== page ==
PED’s (Performance Enhancing Drugs) have become a hot topic once again in the world of mixed martial arts, but this time there is a changing of tides in the subject. Marijuana and more specifically Nick Diaz’s use of has been shoved in to the limelight this week, with his September 14 hearing winding up with a rather unsavoury resolution. Five years no fighting and a $165,000 fine was the decision passed down by the NAC (Nevada Athletic Commission) to Diaz, and it’s been met with both outrage and disbelief.
Firstly, many believe that Diaz’s well presented case was enough to cause doubt in the legitimacy of his positive result following UFC 183. Then there’s the fact that Anderson Silva, Diaz’s UFC 183 opponent, failed a drug test for anabolic steroids and banned anti-anxiety and sleeping pills. ‘The Spider‘ was given a one year ban for his infraction, and lastly there’s the subject of Diaz’s failed drug test; Marijuana, and it’s place on the WADA (World Anti Doping Agency) prohibited list.
Many argue that a drug that is naturally occurring, non-anabolic in form and essentially a relaxant is not exactly performance enhancing. There are also people that believe the essence of Marijuana use, in terms of muscle relaxation, could aid rest and therefore be a performance enhancer, although in possibly the most minute form.
IMMAF (International Mixed Martial Arts Federation) anti-doping consultant, Michele Verroken of Sporting Integrity commented on Cannabis’ place on the WADA banned list:
“Firstly, with respect to marijuana, it’s inclusion on the WADA prohibited list is controversial. On so many occasions the question about its impact on performance has been questioned. A substance is added to the list if it meets 2 of 3 criteria:
· Ability to or actual potential to enhance performance
· Ability to or actual potential to harm health
· Contravenes the spirit of sport.
“Marijuana is regarded as meeting at least the last two criteria. This is a possibility for some sports, in relaxing an athlete and improving their capacity to perform dangerous/tense tasks (ski jumping, darts, motor racing, shooting), often with potential to cause danger to others. Due to objection, WADA actually revised its approach during 2013 and raised the laboratory reporting level from 15ng/ml to 150 ng/ml, thereby picking up only ‘on the day of testing’ use. Testing of marijuana is likewise focussed on competition time tests. So the argument that an athlete under the influence of marijuana might endanger others could be applied, and that testing protects other participants if it is discovered or dissuades its use.”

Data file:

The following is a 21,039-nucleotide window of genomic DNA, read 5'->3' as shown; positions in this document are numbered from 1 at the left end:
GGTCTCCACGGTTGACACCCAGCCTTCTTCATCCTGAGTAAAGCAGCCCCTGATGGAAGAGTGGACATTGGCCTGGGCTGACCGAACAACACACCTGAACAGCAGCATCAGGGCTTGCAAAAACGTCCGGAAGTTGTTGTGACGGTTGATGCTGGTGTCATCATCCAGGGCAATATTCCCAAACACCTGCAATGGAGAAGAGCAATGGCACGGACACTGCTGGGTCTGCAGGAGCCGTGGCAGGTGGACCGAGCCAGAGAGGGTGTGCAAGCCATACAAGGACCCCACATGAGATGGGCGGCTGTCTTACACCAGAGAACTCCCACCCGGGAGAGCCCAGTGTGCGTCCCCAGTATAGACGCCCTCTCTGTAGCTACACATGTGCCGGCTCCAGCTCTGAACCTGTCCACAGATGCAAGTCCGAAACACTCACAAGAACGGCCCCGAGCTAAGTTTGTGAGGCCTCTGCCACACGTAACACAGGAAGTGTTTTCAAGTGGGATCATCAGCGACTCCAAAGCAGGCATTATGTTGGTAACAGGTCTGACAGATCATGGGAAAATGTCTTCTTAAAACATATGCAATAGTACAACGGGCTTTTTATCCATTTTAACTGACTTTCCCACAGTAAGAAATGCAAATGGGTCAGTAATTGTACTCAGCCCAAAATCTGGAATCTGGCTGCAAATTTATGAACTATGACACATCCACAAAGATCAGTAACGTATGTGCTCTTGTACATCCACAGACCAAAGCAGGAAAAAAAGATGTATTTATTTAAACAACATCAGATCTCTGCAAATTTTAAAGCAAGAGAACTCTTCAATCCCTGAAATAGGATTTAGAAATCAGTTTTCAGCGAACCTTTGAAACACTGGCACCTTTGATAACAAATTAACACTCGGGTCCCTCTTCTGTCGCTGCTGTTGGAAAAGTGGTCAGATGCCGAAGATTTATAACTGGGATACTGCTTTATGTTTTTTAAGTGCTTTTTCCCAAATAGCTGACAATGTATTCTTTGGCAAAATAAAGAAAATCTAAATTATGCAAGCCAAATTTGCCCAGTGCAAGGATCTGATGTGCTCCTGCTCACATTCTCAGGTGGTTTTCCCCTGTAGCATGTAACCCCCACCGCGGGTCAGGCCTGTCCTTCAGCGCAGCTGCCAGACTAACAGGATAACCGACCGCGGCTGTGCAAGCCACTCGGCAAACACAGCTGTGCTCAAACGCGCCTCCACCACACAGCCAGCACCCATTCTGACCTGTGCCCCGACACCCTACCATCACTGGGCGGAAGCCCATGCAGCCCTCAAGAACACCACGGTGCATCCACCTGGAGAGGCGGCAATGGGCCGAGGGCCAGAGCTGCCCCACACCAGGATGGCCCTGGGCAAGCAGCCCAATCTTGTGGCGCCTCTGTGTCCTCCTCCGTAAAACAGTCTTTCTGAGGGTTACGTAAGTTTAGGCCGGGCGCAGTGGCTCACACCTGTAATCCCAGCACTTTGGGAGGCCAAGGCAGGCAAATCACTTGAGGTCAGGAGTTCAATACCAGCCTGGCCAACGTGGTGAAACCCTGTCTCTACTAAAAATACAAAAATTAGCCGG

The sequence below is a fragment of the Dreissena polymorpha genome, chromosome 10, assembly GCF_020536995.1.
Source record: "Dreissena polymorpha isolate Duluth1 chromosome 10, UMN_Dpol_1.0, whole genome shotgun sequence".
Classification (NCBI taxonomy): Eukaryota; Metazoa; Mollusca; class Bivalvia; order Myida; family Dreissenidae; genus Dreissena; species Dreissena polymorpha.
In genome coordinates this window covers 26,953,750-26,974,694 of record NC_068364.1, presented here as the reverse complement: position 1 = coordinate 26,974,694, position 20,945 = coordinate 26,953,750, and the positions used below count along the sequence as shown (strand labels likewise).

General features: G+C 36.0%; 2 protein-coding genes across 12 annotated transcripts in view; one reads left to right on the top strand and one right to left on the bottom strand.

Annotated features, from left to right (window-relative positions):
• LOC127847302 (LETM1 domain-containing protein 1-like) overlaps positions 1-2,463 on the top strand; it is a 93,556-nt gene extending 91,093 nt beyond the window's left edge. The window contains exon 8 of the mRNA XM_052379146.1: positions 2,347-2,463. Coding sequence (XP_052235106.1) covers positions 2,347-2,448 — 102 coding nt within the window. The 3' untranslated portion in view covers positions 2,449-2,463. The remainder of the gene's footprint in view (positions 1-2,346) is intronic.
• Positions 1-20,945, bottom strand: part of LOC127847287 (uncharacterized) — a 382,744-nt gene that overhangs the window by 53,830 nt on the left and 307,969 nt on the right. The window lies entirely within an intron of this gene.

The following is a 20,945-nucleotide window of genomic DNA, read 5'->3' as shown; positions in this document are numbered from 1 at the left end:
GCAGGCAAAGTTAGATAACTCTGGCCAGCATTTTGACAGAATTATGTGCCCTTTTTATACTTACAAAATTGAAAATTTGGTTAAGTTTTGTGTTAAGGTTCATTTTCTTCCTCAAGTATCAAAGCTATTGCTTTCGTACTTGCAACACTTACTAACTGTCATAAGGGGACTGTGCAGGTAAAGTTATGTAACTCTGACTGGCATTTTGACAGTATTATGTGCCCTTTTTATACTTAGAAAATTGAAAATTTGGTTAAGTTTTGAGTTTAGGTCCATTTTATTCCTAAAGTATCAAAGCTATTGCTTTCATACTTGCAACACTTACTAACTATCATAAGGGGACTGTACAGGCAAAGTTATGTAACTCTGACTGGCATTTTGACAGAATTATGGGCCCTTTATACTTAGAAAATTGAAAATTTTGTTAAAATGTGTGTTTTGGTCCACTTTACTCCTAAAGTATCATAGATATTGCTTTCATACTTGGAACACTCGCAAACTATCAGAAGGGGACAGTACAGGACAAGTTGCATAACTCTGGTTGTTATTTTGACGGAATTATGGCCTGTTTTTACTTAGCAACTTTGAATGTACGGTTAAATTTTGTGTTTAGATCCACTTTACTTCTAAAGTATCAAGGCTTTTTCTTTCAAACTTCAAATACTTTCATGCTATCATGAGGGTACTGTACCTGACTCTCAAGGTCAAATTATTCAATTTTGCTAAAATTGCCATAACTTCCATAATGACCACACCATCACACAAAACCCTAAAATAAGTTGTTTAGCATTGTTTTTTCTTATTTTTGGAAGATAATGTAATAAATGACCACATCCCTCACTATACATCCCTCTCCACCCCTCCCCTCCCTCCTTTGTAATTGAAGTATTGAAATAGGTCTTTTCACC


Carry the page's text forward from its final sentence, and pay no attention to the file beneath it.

So there is obvious argument for both sides of the case once again, but what of the hefty five year sit for Diaz? Surely with Silva only receiving a one year ban, and Jon Jones pretty much walking away from being busted for cocaine, there’s ample grounds for a complaint by Diaz’s team? Rather opposite argues Verroken:
“The sanction is rather severe. I can only presume that the athlete’s previous doping history is what led the decision to penalise beyond the usual WADA Code sanction for marijuana. One might say that the NSAC has been lenient as WADA Code sanctions for a third offence would always be a life ban unless elimination or reduction clauses applied (no fault or negligence). If this reduction applied it would be 8 years.”
As we continue down the windy road of being fans of MMA, the UFC is blazing trails in all aspects. The biggest fighters, the new WADA drug testing partnership and many more factors, should they be taking a stance against such draconian sentences for puffing ‘the herb’? Dana White states he ‘has no say in the matter’, but I beg to differ; the biggest MMA promotion on the planet, when partnered with WADA, can pretty much have a say in anything.
This isn’t anything new though, as you’ll remember Matt Riddle was fired by the UFC for failing a dope test with Cannabis in his system, and clearly it was much easier for the promotion to can him than a needle mover like Diaz. I digress, take a look at MMA Digest’s round up of angry fighters reacting to Diaz’s NAC hearing:
So we have a professional opinion, we all have our own points of view on the matter, but at the end of it you can’t argue with what’s written on the WADA list, well maybe you can. Nick Diaz‘s petition that seems to be gathering steam, as well as his legal team’s plan to appeal the somewhat outrageous decision could lead to big changes. That is, if it all comes off.
In closing, my own view; If it was my choice, I would have lent towards a more monetary based punishment for Diaz, simply to make an example of him breaking the rules three times. In terms of Marijuana being a PED? I don’t think so really, there are many other legal way to achieve the same degree of muscle relaxation as partaking in a Dutchy, holistic therapy and a hot bath for instance, and the guy fought Silva on the juice for crying out loud!